Shaking Failure Off
A design lesson taken—time and time again—from the game of baseball
Design insights are found when least expected, often rising from fields and activities far away from the craft itself—a morning stroll, a binge-watching marathon, a great passage in a short story. Sometimes, design lessons stream in over time by simply watching baseball games unfold.
Baseball’s structure and tempo have often made me think about design a little bit differently; the game’s cadence and the length of its seasons influencing my perception of the design process. Notably, it is during the rougher patches that this connection feels more concrete. When ideas don’t quite flow, or when the days get a little too long, it helps me to think of aspects of this game to reframe certain unavoidable elements of the process of design.
My life-long devotion to baseball started with the sweet, fluid arc of Will Clark’s swing. I have no specific recollection of any particular game or at-bat where this motion was brought to my attention, but I do have a clear sense of when this affection began: the 1989 Bay Bridge World Series.
At the time, my family lived in San Luis Potosí, México. I didn’t totally understand baseball. I just liked the look of it, the long pauses, the bursts of action that came whenever the ball was struck. I spoke no English, and I only vaguely grasped the nuances of everything that went on, but I was hooked. Soon, I was begging my parents for baseball gloves and bringing in bats and balls into my sixth-grade schoolyard to play some ball during recess.
As luck—and life—would have it, my parents would plan to move our family to the United States merely months after that Series ended. We would be moving to San Francisco, to be precise. I received the news with mixed emotions, but at least on the baseball front, I was thrilled to get to live in the same city that “Will the Thrill” also called home. My infatuation would grow exponentially; a Will Clark poster soon hung in my room, I started emulating his swing in family trips to the park, I mimicked his scowl when walking to school, when brushing my teeth.
This obsession eventually led to a Baseball Card collecting habit, one which still lurks underneath, as evidenced by a binder full of extant cards still stuffed in a binder somewhere in my basement. These cards became a big deal for me; the numbers laid out in the back became a comforting language, one I could actually read, one I could grasp. Those stat lines helped get me through the seismic social and cultural shift around me; they were simple, decipherable, clear. They became a safe base I could lean on as my new life blurred past me.
I pored over some of the facts and figures of that 1989 season, and, like going back to your childhood home, everything felt smaller and less imposing when revisited. Questions arose. One figure stood out, glaring back at me from the back of those cards: Will Clark, 1B, 1989 Batting Average: .333. This man was my hero, the guy whose poster hovered over my bed, yet he only succeeded once in every three tries? This was scandalous. Getting a 33% in a test, after all, would be horrifying to my parents. Why was this considered good? What was I missing? Was this something else I was losing in translation?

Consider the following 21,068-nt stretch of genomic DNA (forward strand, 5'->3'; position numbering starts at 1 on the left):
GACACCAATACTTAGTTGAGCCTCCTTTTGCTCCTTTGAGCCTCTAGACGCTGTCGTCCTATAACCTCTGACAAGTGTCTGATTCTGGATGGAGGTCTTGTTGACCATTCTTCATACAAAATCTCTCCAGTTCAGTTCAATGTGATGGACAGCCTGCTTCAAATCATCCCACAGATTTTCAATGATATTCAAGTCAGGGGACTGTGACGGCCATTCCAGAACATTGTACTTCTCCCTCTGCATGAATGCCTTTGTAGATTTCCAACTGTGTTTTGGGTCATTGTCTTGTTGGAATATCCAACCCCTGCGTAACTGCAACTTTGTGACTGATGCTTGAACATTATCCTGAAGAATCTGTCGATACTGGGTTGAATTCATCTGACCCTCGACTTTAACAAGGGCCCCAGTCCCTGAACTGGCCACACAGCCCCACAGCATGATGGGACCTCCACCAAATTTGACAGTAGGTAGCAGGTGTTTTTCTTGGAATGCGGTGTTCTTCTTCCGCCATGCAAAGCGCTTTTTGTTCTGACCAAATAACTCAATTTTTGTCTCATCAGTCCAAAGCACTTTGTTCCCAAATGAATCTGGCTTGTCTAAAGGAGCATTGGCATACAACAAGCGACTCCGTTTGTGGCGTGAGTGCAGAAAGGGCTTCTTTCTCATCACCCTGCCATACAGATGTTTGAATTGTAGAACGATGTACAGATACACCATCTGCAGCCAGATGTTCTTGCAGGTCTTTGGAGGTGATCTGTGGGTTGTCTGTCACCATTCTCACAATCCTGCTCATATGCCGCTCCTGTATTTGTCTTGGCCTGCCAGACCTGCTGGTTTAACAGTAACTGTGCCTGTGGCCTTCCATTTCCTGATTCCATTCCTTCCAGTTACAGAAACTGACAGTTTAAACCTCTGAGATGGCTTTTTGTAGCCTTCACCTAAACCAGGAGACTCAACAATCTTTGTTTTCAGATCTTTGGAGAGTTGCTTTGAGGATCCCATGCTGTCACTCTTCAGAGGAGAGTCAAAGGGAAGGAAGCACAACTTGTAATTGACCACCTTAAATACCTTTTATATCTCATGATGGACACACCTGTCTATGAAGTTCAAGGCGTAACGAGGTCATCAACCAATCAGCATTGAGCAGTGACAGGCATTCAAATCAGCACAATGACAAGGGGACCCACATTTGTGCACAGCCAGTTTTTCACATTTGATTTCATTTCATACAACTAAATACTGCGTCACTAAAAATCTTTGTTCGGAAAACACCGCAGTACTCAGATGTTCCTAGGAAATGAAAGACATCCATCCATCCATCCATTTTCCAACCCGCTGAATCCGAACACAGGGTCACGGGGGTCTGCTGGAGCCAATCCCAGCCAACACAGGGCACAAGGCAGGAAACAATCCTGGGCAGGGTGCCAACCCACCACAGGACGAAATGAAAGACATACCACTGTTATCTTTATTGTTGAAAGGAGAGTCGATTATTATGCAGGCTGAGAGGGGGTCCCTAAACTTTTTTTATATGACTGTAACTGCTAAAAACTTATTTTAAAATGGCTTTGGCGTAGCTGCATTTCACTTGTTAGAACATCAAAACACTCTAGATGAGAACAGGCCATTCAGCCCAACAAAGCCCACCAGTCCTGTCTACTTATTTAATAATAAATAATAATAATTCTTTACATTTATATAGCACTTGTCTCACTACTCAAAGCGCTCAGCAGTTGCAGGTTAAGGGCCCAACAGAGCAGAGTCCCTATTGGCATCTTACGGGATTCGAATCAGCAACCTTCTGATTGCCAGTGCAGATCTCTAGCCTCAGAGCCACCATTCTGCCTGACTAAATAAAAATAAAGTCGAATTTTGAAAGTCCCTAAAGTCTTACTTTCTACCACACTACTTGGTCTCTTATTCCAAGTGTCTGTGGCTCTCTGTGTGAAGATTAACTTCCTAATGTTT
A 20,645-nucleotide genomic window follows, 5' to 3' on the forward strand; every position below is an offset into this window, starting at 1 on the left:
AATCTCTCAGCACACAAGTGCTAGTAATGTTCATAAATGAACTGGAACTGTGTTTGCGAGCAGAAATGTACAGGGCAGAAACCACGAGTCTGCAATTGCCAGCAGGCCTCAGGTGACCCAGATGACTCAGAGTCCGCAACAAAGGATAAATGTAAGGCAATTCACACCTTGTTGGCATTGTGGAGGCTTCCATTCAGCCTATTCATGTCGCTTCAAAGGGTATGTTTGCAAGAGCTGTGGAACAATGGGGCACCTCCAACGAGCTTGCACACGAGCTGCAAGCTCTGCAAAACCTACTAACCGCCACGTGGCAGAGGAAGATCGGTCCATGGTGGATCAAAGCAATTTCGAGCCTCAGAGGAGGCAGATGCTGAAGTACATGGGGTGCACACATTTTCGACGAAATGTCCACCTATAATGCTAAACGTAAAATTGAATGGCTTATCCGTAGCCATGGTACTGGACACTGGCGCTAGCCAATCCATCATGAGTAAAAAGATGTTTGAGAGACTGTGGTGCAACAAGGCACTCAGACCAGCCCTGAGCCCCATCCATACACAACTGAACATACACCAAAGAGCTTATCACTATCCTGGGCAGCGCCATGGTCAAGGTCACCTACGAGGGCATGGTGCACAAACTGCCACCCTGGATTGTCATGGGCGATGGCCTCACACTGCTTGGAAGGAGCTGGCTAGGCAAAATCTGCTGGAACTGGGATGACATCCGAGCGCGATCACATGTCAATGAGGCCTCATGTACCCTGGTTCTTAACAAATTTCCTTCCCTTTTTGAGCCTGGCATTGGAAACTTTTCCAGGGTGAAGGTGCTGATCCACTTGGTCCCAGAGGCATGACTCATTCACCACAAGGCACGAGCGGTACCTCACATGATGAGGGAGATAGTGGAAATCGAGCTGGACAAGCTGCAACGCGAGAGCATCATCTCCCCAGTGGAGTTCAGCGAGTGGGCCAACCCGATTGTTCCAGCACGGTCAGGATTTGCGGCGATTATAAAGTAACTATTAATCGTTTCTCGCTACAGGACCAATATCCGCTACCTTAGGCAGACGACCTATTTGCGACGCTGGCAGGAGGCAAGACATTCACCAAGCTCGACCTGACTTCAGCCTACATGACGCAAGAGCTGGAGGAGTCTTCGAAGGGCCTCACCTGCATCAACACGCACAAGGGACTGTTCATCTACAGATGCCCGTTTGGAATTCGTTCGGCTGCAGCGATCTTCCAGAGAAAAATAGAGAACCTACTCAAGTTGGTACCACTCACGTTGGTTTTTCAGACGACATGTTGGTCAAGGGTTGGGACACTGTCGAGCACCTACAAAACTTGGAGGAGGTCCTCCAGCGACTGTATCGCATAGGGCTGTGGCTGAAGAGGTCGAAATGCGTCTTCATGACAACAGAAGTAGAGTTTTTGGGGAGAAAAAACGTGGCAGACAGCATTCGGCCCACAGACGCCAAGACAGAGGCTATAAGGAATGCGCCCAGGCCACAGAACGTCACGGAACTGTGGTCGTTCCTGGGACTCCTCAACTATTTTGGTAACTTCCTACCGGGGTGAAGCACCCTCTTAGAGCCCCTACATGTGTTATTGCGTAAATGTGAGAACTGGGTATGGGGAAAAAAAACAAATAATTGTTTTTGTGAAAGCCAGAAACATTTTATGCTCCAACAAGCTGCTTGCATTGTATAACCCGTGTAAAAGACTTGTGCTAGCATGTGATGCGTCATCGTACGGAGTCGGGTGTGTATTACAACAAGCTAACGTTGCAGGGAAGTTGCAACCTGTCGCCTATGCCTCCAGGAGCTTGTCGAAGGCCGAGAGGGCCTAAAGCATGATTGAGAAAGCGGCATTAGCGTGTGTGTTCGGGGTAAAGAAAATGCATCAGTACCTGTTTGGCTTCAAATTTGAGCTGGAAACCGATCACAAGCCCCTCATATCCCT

Seasons progressed, and perspectives matured. Giants’ seasons, both good and bad, came and went. I went through high school and then college and then life in general. Will Clark left the Giants to go play in Texas, then Baltimore, then St. Louis. By the time he retired in 2000, he had been through a battery of injuries and was never quite the same player again.
That same year, I entered my senior year in design school. I continued to stay connected to the sport as much as possible, but, of course, a college course load makes that problematic. Still, I couldn’t help notice a parallel between those baseball card numbers and the work I was trying to accomplish. Design projects in college just felt different; they required more failed attempts than I was used to. It seemed that the number of wrong answers was much higher and much more concrete, more visible. If you erred on an Algebra test answer in high school, you would do so once and swiftly move on to the next problem. In design school, though, you could fail multiple times trying to solve the same problem, and you could see your failures. They were tenfold and present, and they stayed within sight.
In my first typography class, my attempts at completing an assignment led to many files littered with abandoned debris and bunches of faded inkjet prints in the bin. In another class, I remember going through 50–60 pencil sketches before I got a halfway decent solution for a poster. In yet another project, I got to experience what it feels like to re-do an assignment four times before feeling I could submit it, before getting it right.
Mired in these pages of stillborn sketches and cluttered working files, I thought about that .333 average that Will Clark posted. By this time, I had come to appreciate the difficulty of hitting — considered to be arguably the most difficult act in all of sports — and understood why that number was, in fact, quite good. In the context of design school, however, it became a downright ambitious figure, certainly no longer the shame-worthy production of a bad student getting 1 out of 3 answers right on a biology test. It was now more real, much more aligned with the ratios of a design process that is ruthlessly unsentimental about the number of bad ideas you need to churn through to get to one that clears the fence.